After years of dating and coming up short, you finally found the special person you want to marry. So, you saved your money and shopped around for the perfect ring to pop the question. Although you were a bit nervous, the engagement plans were successful and she said yes! While you’re probably not rushing down the aisle just yet, there are some things you want to do to prepare.

Finances And Your Relationship

Whether you know it or not, money problems are high on the list of reasons marriages don’t last. Couples end up arguing over budgets, expenses, debts, and everything in between. Some, even end up getting a divorce. If you want to prevent this in your relationship, you must get your finances under control. Here are a few money moves you should make now that you’re engaged.

Get Debt Under Control

Once you get married, your debt and your spouse’s debt will combine. If you have a lot of outstanding bills or poor credit, this could impact your future together. You’ll have a challenging time trying to get approved for a mortgage or car loan. You will also have a rough time trying to keep up with your monthly expenses. So, it’s best to start chopping away your debt now.

There’s no shortage of ways to reduce your debt. You have to conduct research and select the methods that work best for you. Some of the most common ideas include negotiating payment arrangements with creditors, using a debt consolidation service, or investing any extra money into paying down your balances. As you’re paying down your debts, you might also want to consider using installment loans to build credit so you and your partner have a more secure financial start and future.

Build A Savings

You and your spouse will encounter so many unexpected events together. The roof could start leaking, your transmission could blow, or one of you could lose your jobs. If that happens, you want to ensure that you can handle the issue without overwhelming yourself. While you may have to take out a loan or charge an emergency expense to your credit card occasionally, it’s best to have a nest egg. Collectively, you two should have at least three to six month’s worth of expenses in a savings account.

Research Insurance Options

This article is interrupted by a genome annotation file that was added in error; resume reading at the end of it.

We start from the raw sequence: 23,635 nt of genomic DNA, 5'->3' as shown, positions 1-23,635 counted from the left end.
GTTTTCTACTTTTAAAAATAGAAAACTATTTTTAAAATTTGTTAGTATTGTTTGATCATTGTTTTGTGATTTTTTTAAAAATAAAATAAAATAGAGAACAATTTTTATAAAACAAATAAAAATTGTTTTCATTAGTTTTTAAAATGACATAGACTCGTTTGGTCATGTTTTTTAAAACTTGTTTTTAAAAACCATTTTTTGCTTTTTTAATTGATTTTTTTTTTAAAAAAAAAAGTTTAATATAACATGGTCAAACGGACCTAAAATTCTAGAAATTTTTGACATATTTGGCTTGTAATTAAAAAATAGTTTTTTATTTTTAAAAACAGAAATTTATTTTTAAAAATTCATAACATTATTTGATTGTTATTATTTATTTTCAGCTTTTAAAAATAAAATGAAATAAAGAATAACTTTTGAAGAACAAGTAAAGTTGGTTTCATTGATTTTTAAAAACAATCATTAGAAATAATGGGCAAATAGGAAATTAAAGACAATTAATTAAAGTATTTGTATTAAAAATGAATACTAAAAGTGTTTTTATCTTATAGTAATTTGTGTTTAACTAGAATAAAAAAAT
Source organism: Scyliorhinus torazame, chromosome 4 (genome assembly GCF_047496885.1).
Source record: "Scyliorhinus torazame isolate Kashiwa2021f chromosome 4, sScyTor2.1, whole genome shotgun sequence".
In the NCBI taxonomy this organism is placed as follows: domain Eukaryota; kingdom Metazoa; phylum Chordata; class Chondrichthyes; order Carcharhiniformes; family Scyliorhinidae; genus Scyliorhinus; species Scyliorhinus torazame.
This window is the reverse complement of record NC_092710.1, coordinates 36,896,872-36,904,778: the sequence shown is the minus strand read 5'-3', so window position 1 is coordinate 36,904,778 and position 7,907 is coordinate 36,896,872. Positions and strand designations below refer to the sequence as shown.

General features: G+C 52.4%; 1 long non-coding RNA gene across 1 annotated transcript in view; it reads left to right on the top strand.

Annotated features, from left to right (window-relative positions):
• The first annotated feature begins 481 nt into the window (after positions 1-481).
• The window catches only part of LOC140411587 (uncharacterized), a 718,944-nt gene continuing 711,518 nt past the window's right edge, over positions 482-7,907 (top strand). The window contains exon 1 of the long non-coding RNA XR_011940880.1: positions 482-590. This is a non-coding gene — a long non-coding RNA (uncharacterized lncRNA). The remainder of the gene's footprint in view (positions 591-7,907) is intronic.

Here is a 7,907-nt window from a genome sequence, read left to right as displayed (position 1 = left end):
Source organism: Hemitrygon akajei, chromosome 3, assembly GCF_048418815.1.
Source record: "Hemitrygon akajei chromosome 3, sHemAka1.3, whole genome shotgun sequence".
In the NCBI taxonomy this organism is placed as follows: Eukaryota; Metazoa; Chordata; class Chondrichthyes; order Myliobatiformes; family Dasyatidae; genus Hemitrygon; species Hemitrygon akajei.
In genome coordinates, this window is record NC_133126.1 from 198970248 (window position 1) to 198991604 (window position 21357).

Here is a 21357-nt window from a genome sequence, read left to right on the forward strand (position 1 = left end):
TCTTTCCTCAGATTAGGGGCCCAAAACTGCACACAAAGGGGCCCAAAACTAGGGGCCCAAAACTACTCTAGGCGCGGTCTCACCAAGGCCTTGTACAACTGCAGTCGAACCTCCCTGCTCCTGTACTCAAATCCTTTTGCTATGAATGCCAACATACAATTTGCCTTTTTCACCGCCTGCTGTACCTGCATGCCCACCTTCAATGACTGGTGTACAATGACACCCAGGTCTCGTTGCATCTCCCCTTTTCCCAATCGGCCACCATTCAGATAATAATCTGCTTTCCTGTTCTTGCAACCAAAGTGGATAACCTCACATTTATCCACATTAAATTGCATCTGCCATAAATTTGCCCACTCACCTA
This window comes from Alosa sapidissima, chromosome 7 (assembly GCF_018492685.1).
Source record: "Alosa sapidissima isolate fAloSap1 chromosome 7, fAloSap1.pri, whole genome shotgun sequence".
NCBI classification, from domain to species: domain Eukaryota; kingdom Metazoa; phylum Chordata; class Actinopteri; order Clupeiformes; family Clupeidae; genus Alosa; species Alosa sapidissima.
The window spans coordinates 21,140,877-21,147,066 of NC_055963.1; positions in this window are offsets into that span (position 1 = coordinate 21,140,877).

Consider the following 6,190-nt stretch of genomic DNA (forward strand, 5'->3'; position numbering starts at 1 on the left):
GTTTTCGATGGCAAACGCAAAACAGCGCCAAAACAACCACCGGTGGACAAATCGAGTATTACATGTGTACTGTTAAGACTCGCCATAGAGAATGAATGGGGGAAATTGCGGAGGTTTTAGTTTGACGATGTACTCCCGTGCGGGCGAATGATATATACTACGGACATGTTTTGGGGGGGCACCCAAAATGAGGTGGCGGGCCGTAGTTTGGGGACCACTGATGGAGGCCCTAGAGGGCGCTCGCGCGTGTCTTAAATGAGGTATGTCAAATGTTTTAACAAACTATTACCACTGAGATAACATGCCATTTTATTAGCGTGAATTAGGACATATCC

You want to ensure that your spouse is financially covered by adequate life, health, home, and auto insurance. As policies are often more affordable with multiple applicants, you can save some money by adding your spouse to your plans (or the other way around). Start with your job. Talk to your human resources department to find out how much it will be to add your spouse to your health insurance. If you don’t have insurance through an employer, there are options where you can get affordable quotes on efficient medical coverage.


There’s a wide misconception that a prenuptial agreement is like planning for your marriage to end. Although it is a financial contract that’s enacted in a divorce, it’s a lot more than that. Let’s say you and your partner are getting married later in life. Chances are you have children, real estate, stocks, and even a business that you’ve worked hard to acquire and want to protect. A prenup would essentially ensure that should your marriage end in a divorce, that these things are protected. It can also be a great tool to help you navigate your finances in the middle of an emotional experience.

If you thought the only thing you’d have to worry about is saving up for an engagement ring, think again. Once the love of your life says yes to your proposal, you have to prepare for the rest of your lives together. A large part of that means getting your finances in order. You want to ensure that you’re in a financial position to be a suitable partner for your spouse (and not dead weight). The above money moves are essential to your future as a married couple. So, start tackling this list before your wedding date to take the stress off being newlyweds.